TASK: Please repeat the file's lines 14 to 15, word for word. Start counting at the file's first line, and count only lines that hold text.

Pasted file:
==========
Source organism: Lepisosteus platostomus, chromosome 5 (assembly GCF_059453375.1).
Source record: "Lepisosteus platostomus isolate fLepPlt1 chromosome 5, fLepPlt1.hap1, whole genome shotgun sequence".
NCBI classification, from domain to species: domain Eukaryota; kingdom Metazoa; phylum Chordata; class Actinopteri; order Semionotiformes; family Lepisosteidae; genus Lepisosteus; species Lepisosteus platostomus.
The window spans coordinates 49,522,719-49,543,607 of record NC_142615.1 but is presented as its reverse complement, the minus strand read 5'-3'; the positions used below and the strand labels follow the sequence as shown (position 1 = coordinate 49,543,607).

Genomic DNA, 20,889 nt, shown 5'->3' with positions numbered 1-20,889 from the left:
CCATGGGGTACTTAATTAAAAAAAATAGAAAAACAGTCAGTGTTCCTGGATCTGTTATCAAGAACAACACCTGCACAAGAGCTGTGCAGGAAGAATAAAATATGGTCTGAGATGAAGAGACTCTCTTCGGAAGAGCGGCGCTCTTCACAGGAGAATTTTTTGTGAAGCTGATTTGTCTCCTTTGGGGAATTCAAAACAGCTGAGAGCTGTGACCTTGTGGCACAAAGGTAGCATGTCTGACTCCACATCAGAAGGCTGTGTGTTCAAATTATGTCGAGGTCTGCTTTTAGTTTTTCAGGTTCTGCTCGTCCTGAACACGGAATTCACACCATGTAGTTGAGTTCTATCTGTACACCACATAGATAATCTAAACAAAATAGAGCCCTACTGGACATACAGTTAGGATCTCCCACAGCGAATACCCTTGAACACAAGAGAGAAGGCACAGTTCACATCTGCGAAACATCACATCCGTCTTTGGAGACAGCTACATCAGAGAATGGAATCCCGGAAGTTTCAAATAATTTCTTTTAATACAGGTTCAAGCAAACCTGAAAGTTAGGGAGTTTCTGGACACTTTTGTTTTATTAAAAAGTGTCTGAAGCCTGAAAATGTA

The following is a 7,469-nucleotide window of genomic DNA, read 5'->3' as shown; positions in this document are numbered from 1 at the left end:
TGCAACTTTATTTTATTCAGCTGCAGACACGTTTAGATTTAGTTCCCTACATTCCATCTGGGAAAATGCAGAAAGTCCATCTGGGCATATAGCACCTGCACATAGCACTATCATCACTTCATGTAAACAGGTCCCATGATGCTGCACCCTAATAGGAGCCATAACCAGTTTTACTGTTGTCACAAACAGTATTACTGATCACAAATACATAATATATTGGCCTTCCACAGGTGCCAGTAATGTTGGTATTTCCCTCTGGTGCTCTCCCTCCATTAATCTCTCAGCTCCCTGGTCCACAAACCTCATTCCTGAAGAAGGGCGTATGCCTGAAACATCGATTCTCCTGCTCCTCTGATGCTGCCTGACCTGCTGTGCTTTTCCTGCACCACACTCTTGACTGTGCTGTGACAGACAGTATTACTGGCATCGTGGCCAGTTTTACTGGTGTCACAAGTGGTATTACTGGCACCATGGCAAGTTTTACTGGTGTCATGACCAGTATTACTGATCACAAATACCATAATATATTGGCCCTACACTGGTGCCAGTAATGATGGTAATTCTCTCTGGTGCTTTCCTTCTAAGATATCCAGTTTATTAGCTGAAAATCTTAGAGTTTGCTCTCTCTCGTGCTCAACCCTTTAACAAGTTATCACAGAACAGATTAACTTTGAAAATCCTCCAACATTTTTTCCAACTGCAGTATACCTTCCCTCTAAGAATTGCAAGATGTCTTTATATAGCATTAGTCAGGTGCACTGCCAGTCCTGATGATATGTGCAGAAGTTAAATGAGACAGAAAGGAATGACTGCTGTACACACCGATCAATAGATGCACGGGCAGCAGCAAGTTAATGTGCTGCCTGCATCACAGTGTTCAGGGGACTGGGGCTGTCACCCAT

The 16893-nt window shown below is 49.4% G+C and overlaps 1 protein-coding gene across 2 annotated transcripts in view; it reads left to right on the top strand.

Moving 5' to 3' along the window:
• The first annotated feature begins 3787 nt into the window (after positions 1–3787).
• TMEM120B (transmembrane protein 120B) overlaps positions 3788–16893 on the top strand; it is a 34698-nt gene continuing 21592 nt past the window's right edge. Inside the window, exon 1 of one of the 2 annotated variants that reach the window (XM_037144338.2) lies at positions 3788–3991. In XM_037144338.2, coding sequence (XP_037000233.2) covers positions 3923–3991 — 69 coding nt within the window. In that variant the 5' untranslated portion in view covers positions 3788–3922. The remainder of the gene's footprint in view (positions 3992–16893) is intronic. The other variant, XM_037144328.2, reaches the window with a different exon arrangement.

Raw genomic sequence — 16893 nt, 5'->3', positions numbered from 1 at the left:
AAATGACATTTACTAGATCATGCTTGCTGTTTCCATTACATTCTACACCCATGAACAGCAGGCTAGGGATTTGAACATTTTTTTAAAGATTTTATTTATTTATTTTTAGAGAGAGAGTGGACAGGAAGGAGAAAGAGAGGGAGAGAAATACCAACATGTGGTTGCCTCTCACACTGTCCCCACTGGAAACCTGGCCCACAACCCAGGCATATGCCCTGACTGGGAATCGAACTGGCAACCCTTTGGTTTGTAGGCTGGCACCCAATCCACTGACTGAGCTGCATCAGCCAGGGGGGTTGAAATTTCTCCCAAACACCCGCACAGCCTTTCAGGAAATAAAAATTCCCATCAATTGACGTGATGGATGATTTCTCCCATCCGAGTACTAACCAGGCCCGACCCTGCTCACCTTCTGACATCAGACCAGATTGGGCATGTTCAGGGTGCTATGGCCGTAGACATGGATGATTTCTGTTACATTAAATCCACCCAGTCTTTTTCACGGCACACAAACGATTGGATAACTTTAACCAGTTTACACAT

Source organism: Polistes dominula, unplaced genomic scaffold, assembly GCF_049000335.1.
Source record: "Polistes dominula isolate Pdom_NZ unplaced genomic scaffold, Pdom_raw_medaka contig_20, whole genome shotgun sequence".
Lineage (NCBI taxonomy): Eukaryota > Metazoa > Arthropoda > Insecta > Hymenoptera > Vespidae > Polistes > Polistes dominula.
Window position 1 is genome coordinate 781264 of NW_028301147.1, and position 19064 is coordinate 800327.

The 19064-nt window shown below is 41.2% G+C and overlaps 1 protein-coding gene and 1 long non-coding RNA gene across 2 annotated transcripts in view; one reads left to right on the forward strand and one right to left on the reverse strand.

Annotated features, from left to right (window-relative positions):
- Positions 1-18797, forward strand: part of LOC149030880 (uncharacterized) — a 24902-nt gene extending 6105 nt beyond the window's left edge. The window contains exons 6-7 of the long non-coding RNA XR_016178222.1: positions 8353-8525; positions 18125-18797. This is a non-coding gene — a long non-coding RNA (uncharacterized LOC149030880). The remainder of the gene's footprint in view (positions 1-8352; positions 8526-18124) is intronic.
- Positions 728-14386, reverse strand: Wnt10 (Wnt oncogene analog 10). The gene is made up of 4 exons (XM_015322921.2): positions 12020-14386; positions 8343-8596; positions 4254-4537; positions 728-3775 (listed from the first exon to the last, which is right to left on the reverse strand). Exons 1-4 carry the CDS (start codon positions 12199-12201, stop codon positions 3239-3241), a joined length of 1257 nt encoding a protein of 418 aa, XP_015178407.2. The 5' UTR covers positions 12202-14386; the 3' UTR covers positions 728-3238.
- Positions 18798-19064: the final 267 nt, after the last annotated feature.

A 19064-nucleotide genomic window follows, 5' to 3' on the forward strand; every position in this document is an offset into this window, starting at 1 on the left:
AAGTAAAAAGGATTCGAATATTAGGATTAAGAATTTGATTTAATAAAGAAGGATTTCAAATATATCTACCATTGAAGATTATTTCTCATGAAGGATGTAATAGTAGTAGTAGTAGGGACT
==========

AAATGACATTTACTAGATCATGCTTGCTGTTTCCATTACATTCTACACCCATGAACAGCAGGCTAGGGATTTGAACATTTTTTTAAAGATTTTATTTATTTATTTTTAGAGAGAGAGTGGACAGGAAGGAGAAAGAGAGGGAGAGAAATACCAACATGTGGTTGCCTCTCACACTGTCCCCACTGGAAACCTGGCCCACAACCCAGGCATATGCCCTGACTGGGAATCGAACTGGCAACCCTTTGGTTTGTAGGCTGGCACCCAATCCACTGACTGAGCTGCATCAGCCAGGGGGGTTGAAATTTCTCCCAAACACCCGCACAGCCTTTCAGGAAATAAAAATTCCCATCAATTGACGTGATGGATGATTTCTCCCATCCGAGTACTAACCAGGCCCGACCCTGCTCACCTTCTGACATCAGACCAGATTGGGCATGTTCAGGGTGCTATGGCCGTAGACATGGATGATTTCTGTTACATTAAATCCACCCAGTCTTTTTCACGGCACACAAACGATTGGATAACTTTAACCAGTTTACACAT

Source organism: Polistes dominula, unplaced genomic scaffold, assembly GCF_049000335.1.